Amazon's Take on Sales Tax Holidays
- Jun 16, 2015 | Gail Cole
Whether you’re for them or against them, you can’t ignore them. Sales tax holidays are temporary tax-free periods created for a variety of reasons. Some, such as annual back-to-school sales tax holidays, are designed to help taxpayers afford essential items. Others, such as Energy Star holidays, encourage consumers to replace old, energy-thirsty appliances with newer, greener models. And then there are the holidays that exist because they can, such as those that celebrate the Second Amendment.
Tax-free periods create a compliance nightmare for retailers selling eligible items. Here, remote retailers are at a bit more of a disadvantage than brick and mortar sellers. Remote retailers must account for sales tax holidays in numerous states; and because this is America, each holiday comes with its own set of rules and regulations.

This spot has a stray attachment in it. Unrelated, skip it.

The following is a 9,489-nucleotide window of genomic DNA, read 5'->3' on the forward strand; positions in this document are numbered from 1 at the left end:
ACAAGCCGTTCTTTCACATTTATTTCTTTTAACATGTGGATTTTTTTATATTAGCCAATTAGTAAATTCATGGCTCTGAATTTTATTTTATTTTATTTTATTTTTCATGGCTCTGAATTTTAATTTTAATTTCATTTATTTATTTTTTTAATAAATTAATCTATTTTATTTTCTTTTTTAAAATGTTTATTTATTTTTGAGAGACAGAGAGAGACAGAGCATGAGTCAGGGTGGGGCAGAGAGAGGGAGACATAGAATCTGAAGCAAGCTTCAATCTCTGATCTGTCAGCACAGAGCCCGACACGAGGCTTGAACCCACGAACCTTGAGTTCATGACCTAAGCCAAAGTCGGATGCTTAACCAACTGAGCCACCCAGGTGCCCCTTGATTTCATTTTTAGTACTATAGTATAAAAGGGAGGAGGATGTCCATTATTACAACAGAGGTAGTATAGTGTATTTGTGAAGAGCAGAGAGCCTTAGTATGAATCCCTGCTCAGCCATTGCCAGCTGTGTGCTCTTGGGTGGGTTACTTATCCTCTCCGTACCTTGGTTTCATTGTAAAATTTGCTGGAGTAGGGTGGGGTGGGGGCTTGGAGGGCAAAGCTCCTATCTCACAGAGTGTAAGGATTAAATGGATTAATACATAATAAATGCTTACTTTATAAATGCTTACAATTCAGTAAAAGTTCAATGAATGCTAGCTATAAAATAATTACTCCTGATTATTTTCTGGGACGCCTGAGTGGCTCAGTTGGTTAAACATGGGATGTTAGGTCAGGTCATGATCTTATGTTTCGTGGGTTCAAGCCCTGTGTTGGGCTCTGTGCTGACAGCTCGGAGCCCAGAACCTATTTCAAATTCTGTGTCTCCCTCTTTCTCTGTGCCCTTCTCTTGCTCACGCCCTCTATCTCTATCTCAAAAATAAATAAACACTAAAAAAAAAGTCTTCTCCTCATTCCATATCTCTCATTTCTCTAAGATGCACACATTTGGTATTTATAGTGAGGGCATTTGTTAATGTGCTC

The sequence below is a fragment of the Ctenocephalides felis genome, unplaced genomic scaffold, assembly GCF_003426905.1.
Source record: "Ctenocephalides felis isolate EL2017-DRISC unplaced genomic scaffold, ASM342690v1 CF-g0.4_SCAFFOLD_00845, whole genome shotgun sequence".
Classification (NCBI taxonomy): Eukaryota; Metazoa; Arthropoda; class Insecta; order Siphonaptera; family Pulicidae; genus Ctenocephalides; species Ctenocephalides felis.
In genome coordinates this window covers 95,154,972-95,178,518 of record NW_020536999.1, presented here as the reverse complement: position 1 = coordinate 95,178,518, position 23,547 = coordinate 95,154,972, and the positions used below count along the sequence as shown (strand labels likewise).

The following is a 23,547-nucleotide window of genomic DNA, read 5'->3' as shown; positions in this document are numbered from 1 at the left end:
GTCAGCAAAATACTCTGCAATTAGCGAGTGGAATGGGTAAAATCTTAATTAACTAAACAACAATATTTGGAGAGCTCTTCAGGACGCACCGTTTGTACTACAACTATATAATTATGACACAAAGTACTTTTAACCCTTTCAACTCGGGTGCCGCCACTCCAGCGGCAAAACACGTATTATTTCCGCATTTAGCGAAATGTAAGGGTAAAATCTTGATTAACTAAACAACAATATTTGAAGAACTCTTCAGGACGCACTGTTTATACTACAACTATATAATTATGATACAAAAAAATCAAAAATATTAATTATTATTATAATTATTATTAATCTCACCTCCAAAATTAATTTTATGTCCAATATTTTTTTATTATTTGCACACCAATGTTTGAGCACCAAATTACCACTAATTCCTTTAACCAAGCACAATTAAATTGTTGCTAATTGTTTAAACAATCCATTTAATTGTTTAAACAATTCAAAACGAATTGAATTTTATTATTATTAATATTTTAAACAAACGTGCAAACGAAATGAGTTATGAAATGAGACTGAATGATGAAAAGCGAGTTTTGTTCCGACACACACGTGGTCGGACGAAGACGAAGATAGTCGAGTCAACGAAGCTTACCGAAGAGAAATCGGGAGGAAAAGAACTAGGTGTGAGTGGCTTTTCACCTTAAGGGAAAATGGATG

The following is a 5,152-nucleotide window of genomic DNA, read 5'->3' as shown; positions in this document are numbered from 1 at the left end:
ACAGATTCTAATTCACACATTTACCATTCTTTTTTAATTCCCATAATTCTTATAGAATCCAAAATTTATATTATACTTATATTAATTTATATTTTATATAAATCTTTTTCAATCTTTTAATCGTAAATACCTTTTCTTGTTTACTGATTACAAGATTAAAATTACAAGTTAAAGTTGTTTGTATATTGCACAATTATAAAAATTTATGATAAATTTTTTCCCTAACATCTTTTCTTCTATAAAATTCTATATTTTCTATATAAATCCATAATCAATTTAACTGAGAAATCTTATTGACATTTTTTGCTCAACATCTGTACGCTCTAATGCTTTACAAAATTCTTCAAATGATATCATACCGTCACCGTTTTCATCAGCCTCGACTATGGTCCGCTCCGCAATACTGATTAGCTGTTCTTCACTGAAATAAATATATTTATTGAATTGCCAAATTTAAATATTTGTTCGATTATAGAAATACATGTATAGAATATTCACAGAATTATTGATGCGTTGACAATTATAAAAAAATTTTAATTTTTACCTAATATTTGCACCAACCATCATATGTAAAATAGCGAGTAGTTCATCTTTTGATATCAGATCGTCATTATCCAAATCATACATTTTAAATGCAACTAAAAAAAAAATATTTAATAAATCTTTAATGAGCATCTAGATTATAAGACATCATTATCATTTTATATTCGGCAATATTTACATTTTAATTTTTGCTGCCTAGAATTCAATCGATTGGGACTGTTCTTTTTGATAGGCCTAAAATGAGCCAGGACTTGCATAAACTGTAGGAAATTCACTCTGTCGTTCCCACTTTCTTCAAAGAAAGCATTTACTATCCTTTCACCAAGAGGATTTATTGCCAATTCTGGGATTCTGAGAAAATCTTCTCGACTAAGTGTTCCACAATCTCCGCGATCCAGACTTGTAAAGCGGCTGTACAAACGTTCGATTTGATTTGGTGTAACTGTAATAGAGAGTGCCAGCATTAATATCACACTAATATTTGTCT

Sales tax holidays are such a big deal that Amazon.com has a help page devoted to them on its website: About Sales Tax Holidays. It reads:
Amazon.com is currently participating in sales tax holidays for states in which Amazon.com LLC and Amazon Digital Services, Inc. are required to collect tax….
Note: Sales tax may still be charged on items ordered from other sellers that list products for sale via the Amazon.com website. If your items are fulfilled by a seller on our website, you must contact the seller directly.
In other words, even though Amazon is trying to make minimize the impact of sales tax holidays on businesses, it can’t entirely obliterate it.
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